Tag Archive | Oracabessa

Eaton Park Great House

Our Visit to the Eaton Park Great House

While the Fontabelle Great House sheltered a few of the world’s estimated 1 billion squatters, the Eaton Park Great House was yet another step removed from its glory days. The house is 5 kilometers south of the Oracabessa bus and taxi park on Jack’s River Road just before a bridge at the north edge of the hamlet of Eaton Park. Pass through the white painted concrete gate posts across the river, and the house is on the left.

The white Eaton Park Great House was probably the most “romantically decrepit” great house I had seen. Dry wood termites and wood rotting fungi have ravaged the structure over the years. Thick vines enveloped the barely-standing house as it continues to slip back into the earth from which it came. The roof, featuring a trio of gables in succession, give the house a unique architectural signature compared to other great houses. I could tell the existing house was not the original structure as it covered only part of the stone foundation. Further, large arches in the huge foundation suggested a much larger and heavier house once stood there.

I slipped into the house and took a few photos, being careful not to plunge through the rotten floor boards. Given the poor condition of the structure, the photos below could be among the last taken before the jungle reclaims the house for good.

From its perch atop a slight knoll, the remains of the house look down on a hardware store, which likely housed a collection of shops servicing the great house during colonial times. The shops, which once featured arched doorways, were constructed of stone and covered with old world ballast bricks. Someday, I hope to get more information on the Eaton Park Estate.

Eaton Park Group House Photo Gallery

Eaton Park Great House Location


Tamarind Great House

Tamarind Great House, Jamaica

Our Visit to the Tamarind Great House

We spent Saturday night at the splendid Tamarind Great House atop 13 acres of the previously extensive Crescent Estate. The balcony overlooks a valley dotted with coconut trees that spread for hundreds of acres. Coconuts were introduced to Jamaica by the Spanish in the 1500s, and there are now 80,000 coconut farmers on the island producing nearly 100 million nuts. On the far horizon, Captain Kidd Peak blocks views of the Caribbean Sea. According to legend, Captain Kidd used the peak as a lookout for gold-bearing Spanish galleons. The house is 7 kilometers south of Oracabessa in Saint Mary, so city sounds yield to chirping birds and the chorus of insects.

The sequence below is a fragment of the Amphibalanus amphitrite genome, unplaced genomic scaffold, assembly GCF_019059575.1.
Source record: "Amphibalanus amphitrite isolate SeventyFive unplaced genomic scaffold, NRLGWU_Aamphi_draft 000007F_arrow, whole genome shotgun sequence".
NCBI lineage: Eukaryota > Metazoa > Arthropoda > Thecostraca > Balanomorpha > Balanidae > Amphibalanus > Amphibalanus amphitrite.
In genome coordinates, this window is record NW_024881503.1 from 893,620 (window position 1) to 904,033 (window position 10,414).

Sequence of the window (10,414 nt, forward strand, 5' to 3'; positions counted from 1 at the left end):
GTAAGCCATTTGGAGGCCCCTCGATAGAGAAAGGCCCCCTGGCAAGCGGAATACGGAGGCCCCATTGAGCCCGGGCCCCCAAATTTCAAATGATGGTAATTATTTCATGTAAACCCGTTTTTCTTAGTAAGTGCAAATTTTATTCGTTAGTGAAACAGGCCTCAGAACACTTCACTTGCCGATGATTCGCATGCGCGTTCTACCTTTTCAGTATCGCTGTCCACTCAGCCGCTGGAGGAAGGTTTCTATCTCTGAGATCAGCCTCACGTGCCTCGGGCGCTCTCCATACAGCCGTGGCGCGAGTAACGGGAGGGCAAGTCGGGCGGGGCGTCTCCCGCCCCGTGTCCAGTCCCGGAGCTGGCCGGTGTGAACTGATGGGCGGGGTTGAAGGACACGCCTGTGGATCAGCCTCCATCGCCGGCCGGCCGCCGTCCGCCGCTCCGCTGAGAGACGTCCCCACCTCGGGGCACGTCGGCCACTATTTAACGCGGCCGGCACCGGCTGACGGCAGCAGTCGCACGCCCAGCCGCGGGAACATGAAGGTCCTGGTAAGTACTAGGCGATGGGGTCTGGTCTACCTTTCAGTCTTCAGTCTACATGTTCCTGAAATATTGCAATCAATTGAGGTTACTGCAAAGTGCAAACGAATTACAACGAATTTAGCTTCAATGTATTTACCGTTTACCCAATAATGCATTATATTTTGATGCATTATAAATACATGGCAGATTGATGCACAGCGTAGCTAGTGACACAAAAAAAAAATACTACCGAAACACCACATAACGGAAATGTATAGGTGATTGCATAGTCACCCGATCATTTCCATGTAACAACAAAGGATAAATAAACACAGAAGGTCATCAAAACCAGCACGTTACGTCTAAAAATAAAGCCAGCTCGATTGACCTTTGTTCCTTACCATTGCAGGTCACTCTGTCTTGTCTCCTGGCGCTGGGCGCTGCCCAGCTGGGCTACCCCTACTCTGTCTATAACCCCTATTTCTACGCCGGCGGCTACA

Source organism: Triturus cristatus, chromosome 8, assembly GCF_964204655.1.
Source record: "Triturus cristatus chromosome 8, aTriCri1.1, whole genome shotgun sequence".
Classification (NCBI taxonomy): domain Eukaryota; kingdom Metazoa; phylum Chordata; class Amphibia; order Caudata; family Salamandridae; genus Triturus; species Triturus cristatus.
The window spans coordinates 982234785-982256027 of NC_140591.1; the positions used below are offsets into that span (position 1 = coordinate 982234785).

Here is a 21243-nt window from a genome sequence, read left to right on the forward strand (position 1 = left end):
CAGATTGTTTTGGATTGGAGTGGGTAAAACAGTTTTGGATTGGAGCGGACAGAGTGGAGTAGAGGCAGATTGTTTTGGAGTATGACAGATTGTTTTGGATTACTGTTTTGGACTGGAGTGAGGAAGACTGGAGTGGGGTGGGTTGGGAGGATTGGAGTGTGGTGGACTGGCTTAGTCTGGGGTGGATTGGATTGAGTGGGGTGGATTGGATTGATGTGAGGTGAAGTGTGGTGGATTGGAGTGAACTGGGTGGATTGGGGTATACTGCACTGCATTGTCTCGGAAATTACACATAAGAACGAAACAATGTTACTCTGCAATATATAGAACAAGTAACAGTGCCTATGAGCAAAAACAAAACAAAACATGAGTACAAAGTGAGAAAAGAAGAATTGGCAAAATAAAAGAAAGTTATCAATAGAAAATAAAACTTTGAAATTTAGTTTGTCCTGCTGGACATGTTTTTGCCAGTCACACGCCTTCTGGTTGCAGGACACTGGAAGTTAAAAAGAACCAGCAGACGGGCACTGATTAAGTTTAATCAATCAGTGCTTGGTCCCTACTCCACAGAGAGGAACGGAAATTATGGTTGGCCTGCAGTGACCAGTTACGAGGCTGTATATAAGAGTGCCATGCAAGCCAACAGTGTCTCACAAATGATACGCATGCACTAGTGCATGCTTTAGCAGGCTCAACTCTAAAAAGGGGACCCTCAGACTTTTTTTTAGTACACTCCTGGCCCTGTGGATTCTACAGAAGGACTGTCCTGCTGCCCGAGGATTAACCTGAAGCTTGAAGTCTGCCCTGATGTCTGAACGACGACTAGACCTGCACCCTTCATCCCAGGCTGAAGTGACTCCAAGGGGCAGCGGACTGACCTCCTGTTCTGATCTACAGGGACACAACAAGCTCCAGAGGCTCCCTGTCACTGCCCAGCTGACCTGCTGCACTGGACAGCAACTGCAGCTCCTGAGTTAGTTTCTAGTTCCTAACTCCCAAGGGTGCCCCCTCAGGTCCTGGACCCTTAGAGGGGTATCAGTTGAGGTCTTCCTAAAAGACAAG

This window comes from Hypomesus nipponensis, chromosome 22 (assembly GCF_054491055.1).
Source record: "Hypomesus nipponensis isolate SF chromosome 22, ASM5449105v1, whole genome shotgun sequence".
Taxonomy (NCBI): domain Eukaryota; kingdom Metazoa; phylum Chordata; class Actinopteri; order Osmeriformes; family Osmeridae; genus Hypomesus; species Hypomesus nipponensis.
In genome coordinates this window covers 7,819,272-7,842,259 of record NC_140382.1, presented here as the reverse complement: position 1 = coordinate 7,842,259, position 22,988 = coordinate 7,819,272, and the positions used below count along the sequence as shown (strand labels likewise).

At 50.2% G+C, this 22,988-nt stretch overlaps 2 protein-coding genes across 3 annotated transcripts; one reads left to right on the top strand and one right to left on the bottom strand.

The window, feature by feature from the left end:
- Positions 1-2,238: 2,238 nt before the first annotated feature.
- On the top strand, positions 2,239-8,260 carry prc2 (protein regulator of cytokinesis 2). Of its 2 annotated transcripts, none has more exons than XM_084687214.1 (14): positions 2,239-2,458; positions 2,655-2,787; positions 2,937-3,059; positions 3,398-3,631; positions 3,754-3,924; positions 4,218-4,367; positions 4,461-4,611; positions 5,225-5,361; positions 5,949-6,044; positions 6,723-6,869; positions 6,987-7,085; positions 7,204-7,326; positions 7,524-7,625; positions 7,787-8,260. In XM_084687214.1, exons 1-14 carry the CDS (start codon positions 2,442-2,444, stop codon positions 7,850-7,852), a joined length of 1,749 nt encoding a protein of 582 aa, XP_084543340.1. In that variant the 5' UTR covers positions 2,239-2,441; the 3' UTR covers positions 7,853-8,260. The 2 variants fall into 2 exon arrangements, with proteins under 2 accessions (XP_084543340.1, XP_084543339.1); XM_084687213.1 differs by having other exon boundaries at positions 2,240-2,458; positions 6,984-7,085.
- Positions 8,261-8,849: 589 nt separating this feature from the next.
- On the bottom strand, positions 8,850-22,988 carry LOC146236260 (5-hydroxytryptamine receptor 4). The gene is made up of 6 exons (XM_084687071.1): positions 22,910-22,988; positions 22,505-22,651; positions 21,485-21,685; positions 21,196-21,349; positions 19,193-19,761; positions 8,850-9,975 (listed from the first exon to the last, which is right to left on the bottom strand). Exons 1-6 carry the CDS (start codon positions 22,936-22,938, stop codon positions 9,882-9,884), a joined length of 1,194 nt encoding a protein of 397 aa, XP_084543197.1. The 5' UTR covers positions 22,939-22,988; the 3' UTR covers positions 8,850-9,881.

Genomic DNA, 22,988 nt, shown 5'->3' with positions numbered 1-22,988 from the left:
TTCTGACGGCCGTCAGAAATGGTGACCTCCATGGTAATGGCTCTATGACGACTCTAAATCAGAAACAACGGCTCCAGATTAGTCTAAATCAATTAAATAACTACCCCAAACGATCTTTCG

The present bright blue two-story house was built on the foundation of the original Great House–a massive foundation as thick as a donkey is tall. Ten bedrooms, a living room, and a dining room surround a spacious two-story lobby. The stairs climb to the second floor and a landing, with white balustrades, outside the upper story rooms, surrounds the lobby. Our hosts indicated that the gleaming cream-colored wood floors were cut from a single tree. The original wooden great house was built in 1711 by the Silveras family. The Silveras were Portuguese Jews who fled to Jamaica to escape persecution during the European Inquisitions. The heirs subdivided the property and sold it 1972. The house was burned down by an arsonist in 1990 and was rebuilt over three years starting in 1991 by Barry and Gillian Chambers.

Tamarind Great House Contact Information

If you are interested in staying at this magnificent property, the contact information is as follows:

Gillian’s telephone number is 876-995-3252.
Her email address is tamarindgreathouse@yahoo.com.

You can also learn more at Trip Advisor and Booking.com.

Article about the Tamarind Great House


Tamarind Great House Photo Gallery

Tamarind Great House Location Map


Plans for the Next 2 Weekends

I made reservations to spend the next two weekends at different Jamaican great houses. This weekend I will spend a night at Tamarind Great House, which is a few miles south of Oracabessa. This was a part of the Crescent Estate and I will report more about the history in a latter blog.

The second great house is the Liberty Hill Great House. The Traceys established the Liberty Hill plantation in the late 1700s to grow pimentos. The owners expressed excitement that I will be coming to listen to the story of their property. If the owners agree, then I will also include in this blog, links to their various properties.